4. Cosmic-centric self:
- “Cosmic-centric transcends and includes world-centric, healthy ethnocentrism, and healthy egocentric … Where is that boundary of identity? You’re limitless … I can’t quite identify the boundaries of space or time … Identity itself has dissolved, and when identity itself dissolves, I’m completely open and relaxed in a way that’s fundamental. I feel really at home … I’m completely in the here and now, my awareness is wide open, there’s no sense of limit … There’s nothing that is beyond what I am, so I’m simply embedded in the breadth of all things.”
Explore more: 50+ posts on Life Purpose (Sloww Stage 2)
🧠 Mental Mastery
Latest Thinking from Thomas Metzinger
I’ve been meaning to explore Thomas Metzinger’s work for a long time. Now, I have a good excuse. His new book was just published, The Elephant and the Blind: The Experience of Pure Consciousness: Philosophy, Science, and 500+ Experiential Reports. In even better news, you can read it online for free (Full PDF | Table of Contents). Here’s a blurb about the book:
- “What if our goal had not been to land on Mars, but in pure consciousness? The experience of pure consciousness—what does it look like? What is the essence of human consciousness? In The Elephant and the Blind, influential philosopher Thomas Metzinger, one of the world’s leading researchers on consciousness, brings together more than 500 experiential reports to offer the world’s first comprehensive account of states of pure consciousness. Drawing on a large psychometric study of meditators in 57 countries, Metzinger focuses on ‘pure awareness’ in meditation—the simplest form of experience there is—to illuminate the most fundamental aspects of how consciousness, the brain, and illusions of self all interact.”
Explore more: 75+ posts on Mental Mastery (Sloww Stage 3)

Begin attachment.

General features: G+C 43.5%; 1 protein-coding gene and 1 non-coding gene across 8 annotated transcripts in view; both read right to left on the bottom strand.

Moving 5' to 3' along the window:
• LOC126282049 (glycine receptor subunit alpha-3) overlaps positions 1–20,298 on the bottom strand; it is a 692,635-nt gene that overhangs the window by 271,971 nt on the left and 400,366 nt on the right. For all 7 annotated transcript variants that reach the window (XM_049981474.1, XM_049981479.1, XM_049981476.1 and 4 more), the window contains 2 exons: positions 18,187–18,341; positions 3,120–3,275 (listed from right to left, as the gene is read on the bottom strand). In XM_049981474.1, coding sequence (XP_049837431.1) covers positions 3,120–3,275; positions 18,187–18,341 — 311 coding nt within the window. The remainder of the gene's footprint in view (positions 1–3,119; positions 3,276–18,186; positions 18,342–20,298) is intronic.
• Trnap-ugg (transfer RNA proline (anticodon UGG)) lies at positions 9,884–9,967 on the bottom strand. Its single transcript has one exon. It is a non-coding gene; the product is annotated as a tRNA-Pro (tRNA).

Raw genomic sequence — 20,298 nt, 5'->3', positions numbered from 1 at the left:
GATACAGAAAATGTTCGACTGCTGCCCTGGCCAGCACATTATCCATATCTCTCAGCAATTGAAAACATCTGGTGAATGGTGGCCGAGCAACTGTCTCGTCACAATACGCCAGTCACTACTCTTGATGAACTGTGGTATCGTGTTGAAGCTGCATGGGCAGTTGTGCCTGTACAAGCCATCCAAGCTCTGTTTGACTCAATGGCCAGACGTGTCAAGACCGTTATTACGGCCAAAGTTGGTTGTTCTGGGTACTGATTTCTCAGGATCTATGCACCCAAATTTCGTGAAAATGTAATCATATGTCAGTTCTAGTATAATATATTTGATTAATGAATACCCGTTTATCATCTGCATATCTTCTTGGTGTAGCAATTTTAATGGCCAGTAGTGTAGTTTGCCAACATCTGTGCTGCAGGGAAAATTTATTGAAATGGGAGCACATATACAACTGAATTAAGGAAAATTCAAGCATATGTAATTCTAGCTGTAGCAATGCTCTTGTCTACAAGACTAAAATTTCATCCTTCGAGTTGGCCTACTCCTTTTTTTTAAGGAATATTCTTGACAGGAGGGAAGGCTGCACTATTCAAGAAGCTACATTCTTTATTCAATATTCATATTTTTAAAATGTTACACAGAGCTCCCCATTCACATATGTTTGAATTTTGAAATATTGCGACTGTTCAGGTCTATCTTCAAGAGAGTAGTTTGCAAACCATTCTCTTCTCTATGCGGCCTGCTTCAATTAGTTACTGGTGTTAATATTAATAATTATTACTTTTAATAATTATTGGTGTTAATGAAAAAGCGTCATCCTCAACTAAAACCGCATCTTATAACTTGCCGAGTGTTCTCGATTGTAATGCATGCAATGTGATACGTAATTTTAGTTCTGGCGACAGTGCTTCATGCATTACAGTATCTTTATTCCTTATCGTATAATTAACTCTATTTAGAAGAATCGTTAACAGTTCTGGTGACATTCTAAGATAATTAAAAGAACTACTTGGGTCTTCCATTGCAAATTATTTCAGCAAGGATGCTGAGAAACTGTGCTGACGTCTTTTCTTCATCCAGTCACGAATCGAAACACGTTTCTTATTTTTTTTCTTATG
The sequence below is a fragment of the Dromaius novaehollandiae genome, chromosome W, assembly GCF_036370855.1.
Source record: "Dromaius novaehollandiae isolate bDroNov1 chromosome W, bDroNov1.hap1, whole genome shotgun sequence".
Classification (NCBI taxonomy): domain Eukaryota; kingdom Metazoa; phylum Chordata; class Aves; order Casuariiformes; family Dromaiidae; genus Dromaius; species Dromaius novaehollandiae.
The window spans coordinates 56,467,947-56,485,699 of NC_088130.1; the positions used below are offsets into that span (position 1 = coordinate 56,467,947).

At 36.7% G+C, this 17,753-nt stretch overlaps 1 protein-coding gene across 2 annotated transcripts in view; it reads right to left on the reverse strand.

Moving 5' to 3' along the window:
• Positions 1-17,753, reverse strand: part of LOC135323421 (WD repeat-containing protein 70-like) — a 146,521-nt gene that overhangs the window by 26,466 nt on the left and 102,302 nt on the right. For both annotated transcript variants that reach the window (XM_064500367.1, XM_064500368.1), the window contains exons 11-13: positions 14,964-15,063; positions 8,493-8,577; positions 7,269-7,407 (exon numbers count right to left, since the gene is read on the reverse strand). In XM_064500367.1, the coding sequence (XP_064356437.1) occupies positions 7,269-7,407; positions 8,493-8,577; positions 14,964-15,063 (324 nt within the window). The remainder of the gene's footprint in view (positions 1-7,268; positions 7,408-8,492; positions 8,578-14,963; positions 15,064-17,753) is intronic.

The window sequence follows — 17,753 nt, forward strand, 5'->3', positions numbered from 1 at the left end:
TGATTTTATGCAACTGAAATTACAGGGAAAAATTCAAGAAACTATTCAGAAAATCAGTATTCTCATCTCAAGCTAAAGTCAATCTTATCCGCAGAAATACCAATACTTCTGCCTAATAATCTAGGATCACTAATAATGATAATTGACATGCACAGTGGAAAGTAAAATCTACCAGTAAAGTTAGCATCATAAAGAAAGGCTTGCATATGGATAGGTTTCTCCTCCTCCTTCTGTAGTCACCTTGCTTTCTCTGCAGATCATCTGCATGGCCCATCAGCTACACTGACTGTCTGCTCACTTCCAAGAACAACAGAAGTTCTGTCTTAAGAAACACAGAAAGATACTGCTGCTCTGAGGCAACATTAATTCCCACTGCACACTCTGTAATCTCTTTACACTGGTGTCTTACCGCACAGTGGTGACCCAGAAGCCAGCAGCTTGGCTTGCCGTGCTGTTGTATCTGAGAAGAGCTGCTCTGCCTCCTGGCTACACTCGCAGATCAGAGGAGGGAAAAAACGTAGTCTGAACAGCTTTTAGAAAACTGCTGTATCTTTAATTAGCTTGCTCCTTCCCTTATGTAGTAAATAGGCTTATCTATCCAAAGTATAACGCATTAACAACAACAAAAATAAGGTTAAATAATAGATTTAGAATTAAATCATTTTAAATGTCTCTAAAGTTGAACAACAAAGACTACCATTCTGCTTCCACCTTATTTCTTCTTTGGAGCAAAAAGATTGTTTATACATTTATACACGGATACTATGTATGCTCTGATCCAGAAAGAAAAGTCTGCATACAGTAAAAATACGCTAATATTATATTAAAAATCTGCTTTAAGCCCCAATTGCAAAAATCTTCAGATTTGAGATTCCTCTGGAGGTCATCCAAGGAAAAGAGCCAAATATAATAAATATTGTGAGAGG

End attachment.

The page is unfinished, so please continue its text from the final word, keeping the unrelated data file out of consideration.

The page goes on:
☯️ Spiritual Seeing
Mindful Everything with Thich Nhat Hanh
What if you approached everything in your daily life in a mindful way? These Thich Nhat Hanh quotes will help you do so:
First, what is mindfulness?
- “Mindfulness means to be aware of what is going on … To be awake is to be aware of what is going on in your body, in your feelings, in your perceptions, in your mental formations, and in the world around you … Mindfulness is the best part of us.” — Thich Nhat Hanh
It starts with mindful breathing:
- “When you practice mindful breathing, and you breathe in, and you bring your mind home to your body, you become fully present in the here and the now. You realize what we call the oneness of body and mind. When your mind is with your body, you are established in the here and the now. And when you are established in the here and the now, you are in a position to recognize the many wonders of life, the many conditions of happiness that you already have … Freedom is possible with one in-breath … With the practice of mindful breathing, you can cultivate freedom, and you can preserve that freedom as long as you wish.” — Thich Nhat Hanh
Pair mindful breathing with mindful walking:
- “Every step, every breath, every act, can be totally relaxed—can have the power of healing … You breathe as a free person, and you walk as a free person … Walk as if you are kissing the Earth with your feet.” — Thich Nhat Hanh
Don’t forget mindful eating and drinking:
- “When you sit down and eat your breakfast, eat your breakfast in such a way that makes the healing possible … Chew your food as if you have nothing to worry about, a busynessless person … Drink your tea slowly and reverently, as if it is the axis on which the world earth revolves – slowly, evenly, without rushing toward the future.” — Thich Nhat Hanh
Eventually you can expand to mindful everything:
- “The energy of mindfulness can be generated by mindful breathing, mindful walking, mindful eating, mindful washing … Everything you do in your daily life can be used for your healing. Walking up, walking down, sitting, lying down, breathing, washing your dishes—it can allow you to completely rest.” — Thich Nhat Hanh
Explore more: 50+ posts on Spiritual Seeing (Sloww Stage 4)
💬 Wise Words
Alfred Tennyson on the awakening experience:
“A kind of walking trance I have frequently had, quite up from boyhood, when I have been all alone. This has often come upon me through repeating my own name to myself silently till, all at once, as it were, out of the intensity of the consciousness of individuality, the individuality itself seemed to dissolve and fade away into boundless being; and this not a confused state, but the clearest of the clearest, the surest of the surest, the weirdest of the weirdest, utterly beyond words, where death was an almost laughable impossibility, the loss of personality (if so it were) seeming no extinction, but the only true life.”